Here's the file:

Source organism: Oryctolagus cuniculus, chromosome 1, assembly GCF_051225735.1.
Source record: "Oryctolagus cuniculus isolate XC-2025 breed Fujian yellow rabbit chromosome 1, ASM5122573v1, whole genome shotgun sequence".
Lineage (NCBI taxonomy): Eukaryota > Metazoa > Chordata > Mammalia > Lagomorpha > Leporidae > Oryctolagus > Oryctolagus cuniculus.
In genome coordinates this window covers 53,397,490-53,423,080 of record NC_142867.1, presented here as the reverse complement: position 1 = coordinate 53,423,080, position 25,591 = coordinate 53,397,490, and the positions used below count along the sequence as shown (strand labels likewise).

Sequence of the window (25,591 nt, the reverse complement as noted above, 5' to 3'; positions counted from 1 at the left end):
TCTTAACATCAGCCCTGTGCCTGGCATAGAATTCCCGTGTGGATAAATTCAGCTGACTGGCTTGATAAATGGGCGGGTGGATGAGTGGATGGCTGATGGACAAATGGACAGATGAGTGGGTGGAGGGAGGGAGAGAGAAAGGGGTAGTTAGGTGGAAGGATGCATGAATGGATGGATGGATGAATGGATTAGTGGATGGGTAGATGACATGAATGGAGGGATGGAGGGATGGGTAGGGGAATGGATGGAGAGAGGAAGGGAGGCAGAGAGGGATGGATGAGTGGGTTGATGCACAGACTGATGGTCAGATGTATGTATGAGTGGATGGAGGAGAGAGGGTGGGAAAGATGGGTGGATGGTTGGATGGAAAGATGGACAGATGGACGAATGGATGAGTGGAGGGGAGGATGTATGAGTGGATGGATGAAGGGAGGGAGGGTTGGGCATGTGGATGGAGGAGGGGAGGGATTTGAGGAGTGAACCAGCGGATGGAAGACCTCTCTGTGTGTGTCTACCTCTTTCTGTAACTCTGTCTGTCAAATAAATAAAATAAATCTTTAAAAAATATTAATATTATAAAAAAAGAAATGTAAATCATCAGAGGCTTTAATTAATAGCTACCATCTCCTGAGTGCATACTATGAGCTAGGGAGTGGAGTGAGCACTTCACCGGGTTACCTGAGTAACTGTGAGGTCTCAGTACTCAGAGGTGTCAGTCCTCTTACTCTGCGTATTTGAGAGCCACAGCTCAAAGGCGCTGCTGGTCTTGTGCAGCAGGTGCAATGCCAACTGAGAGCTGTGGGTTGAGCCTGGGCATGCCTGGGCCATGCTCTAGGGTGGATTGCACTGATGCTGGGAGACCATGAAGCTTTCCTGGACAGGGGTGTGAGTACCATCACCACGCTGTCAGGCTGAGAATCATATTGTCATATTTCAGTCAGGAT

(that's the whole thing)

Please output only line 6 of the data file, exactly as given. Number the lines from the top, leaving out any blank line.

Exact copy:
TCTTAACATCAGCCCTGTGCCTGGCATAGAATTCCCGTGTGGATAAATTCAGCTGACTGGCTTGATAAATGGGCGGGTGGATGAGTGGATGGCTGATGGACAAATGGACAGATGAGTGGGTGGAGGGAGGGAGAGAGAAAGGGGTAGTTAGGTGGAAGGATGCATGAATGGATGGATGGATGAATGGATTAGTGGATGGGTAGATGACATGAATGGAGGGATGGAGGGATGGGTAGGGGAATGGATGGAGAGAGGAAGGGAGGCAGAGAGGGATGGATGAGTGGGTTGATGCACAGACTGATGGTCAGATGTATGTATGAGTGGATGGAGGAGAGAGGGTGGGAAAGATGGGTGGATGGTTGGATGGAAAGATGGACAGATGGACGAATGGATGAGTGGAGGGGAGGATGTATGAGTGGATGGATGAAGGGAGGGAGGGTTGGGCATGTGGATGGAGGAGGGGAGGGATTTGAGGAGTGAACCAGCGGATGGAAGACCTCTCTGTGTGTGTCTACCTCTTTCTGTAACTCTGTCTGTCAAATAAATAAAATAAATCTTTAAAAAATATTAATATTATAAAAAAAGAAATGTAAATCATCAGAGGCTTTAATTAATAGCTACCATCTCCTGAGTGCATACTATGAGCTAGGGAGTGGAGTGAGCACTTCACCGGGTTACCTGAGTAACTGTGAGGTCTCAGTACTCAGAGGTGTCAGTCCTCTTACTCTGCGTATTTGAGAGCCACAGCTCAAAGGCGCTGCTGGTCTTGTGCAGCAGGTGCAATGCCAACTGAGAGCTGTGGGTTGAGCCTGGGCATGCCTGGGCCATGCTCTAGGGTGGATTGCACTGATGCTGGGAGACCATGAAGCTTTCCTGGACAGGGGTGTGAGTACCATCACCACGCTGTCAGGCTGAGAATCATATTGTCATATTTCAGTCAGGAT